Canberrans will likely face interstate COVID-19 travel restrictions until the end of winter, Chief Minister Andrew Barr has warned, and he’s laid the blame squarely at the feet of the Federal Government for its failures on vaccine supply and quarantine.
“We are in this situation because Australia doesn’t have enough vaccines in the country at the moment,” Mr Barr said at a press conference to respond to the growing COVID-19 outbreak in Sydney.
“Our population is not sufficiently vaccinated. We haven’t at the national level put in place purpose-built quarantine facilities of sufficient scale. That’s why we are here. It’s not our fault.”
Mr Barr called on the Commonwealth to build quarantine facilities, including in Canberra at the RAAF Fairbairn base.
“I’m not suggesting it be a massive facility, but they do have needs in terms of outbound Australian Government delegations to quarantine safely when they come back into Australia. They could do so in Canberra at the RAAF Base with a small purpose-built facility.”
Mr Barr said the ACT, which remains COVID-free after more than a year, had done nothing wrong and was simply a victim of its geography, being an island within NSW.
The Chief Minister had said earlier that there was no reason for Victoria and South Australia to impose a hard border on the ACT, but he understood that they had zero tolerance for risk.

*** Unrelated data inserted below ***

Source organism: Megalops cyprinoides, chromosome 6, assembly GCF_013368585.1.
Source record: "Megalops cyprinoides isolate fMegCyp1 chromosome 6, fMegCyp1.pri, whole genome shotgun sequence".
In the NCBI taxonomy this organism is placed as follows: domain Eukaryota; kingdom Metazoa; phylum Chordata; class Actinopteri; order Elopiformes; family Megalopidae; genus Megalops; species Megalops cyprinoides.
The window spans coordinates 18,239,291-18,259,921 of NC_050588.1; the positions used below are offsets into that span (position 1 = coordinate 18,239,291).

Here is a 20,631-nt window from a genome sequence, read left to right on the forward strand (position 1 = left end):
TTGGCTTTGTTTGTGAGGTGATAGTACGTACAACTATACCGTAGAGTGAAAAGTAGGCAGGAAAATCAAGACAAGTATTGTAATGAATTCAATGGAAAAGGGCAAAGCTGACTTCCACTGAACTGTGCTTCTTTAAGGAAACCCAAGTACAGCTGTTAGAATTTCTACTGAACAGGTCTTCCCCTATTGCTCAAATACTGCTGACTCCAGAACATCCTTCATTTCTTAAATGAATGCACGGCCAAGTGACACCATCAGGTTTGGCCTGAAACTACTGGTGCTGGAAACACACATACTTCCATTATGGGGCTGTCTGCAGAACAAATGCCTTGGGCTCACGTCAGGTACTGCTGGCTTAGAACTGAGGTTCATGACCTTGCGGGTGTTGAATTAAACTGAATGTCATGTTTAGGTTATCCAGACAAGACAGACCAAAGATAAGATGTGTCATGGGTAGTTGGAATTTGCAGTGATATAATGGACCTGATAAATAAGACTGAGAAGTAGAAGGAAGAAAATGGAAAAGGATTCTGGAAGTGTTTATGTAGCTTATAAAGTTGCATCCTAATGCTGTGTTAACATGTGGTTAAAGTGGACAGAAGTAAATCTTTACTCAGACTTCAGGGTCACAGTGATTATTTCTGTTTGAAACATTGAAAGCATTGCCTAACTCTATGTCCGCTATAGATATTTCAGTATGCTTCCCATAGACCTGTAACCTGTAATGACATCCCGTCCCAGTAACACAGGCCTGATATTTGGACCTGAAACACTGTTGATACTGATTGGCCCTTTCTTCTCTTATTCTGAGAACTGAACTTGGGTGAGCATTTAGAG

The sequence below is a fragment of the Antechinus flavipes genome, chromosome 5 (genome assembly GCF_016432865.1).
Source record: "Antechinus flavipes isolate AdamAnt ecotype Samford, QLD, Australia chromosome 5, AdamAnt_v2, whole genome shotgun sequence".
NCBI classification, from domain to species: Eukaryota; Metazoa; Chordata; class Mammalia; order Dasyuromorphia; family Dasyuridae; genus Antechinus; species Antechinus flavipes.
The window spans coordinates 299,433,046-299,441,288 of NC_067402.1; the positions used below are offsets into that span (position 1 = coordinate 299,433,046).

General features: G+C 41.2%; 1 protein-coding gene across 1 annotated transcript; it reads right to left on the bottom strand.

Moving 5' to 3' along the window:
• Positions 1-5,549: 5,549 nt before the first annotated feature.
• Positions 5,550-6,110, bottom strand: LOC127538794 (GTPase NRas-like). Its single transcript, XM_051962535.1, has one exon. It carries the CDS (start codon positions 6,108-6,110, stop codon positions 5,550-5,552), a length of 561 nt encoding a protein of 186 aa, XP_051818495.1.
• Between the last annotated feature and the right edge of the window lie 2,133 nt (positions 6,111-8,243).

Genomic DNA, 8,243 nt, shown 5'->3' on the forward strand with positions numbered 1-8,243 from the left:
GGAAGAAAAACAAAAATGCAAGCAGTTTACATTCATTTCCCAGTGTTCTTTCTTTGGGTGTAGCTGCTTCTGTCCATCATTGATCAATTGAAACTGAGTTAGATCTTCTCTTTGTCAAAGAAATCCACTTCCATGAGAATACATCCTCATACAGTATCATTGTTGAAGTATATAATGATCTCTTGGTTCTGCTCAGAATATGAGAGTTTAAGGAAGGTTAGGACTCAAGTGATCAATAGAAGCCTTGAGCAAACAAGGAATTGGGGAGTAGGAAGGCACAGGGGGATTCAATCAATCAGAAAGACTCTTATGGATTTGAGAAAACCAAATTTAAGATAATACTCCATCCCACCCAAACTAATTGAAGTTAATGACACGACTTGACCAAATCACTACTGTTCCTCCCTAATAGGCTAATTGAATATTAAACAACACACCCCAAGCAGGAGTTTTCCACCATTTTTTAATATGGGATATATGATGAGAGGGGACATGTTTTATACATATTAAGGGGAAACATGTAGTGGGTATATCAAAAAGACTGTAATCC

He would continue to advocate for Canberrans with other state or territory governments, but he needed to set reasonable expectations, given the facts of the situation in Sydney, where a further 112 locally acquired cases were reported today (12 July).
Mr Barr ruled out a hard border with NSW, saying the idea that the ACT could have a barricade with NSW was just not feasible, with more than 60 road crossings and the need to maintain supply lines.
However, the interstate bus service is not running, there are police at the airport, train station and on ACT roads, and collaboration with NSW Police on the Hume and Federal Highways.
Mr Barr said the ACT had nation-leading levels of vaccinations. More than 100,000 doses had now been administered at ACT clinics and a similar number across the rest of the vaccine rollout network.
He said the ACT could expect more supply of the Pfizer vaccine in September.
“We’re already leading the vaccination race in Australia, particularly on first doses, and for take up of people 70 years and older on first does it’s over 90 per cent and right on the heels of the Northern Territory on second doses,” he said.
“That’s ultimately the ticket out of this. But as we know, we don’t have enough vaccine supply to vaccinate everybody at the moment. Hence, the measures that have been put in place around the country are unfortunately necessary at this time.”
Health Minister Rachel-Stephen-Smith urged people who are due for their second dose of AstraZeneca to get their jabs.
But the ACT was not asking people to bring forward that second dose from 12 weeks as is being done in NSW.
The ACT was continuing to follow the advice that Pfizer be preferred for those under the age of 60, but Ms Stephen-Smith said those who wanted to get vaccinated could discuss receiving AstraZeneca with their doctor.
COVID-19 testing levels have fallen, and Ms Stephen-Smith is urging people who have any symptoms, which now for the Delta variant are more like those of a cold or flu, to get tested.
“It’s not surprising there was a bit of a drop off in numbers, but it is absolutely critical that anyone with symptoms come forward and get tested. It’s vital for our surveillance,” she said.
For all the latest travel restrictions and advice, go to the ACT Government COVID-19 website.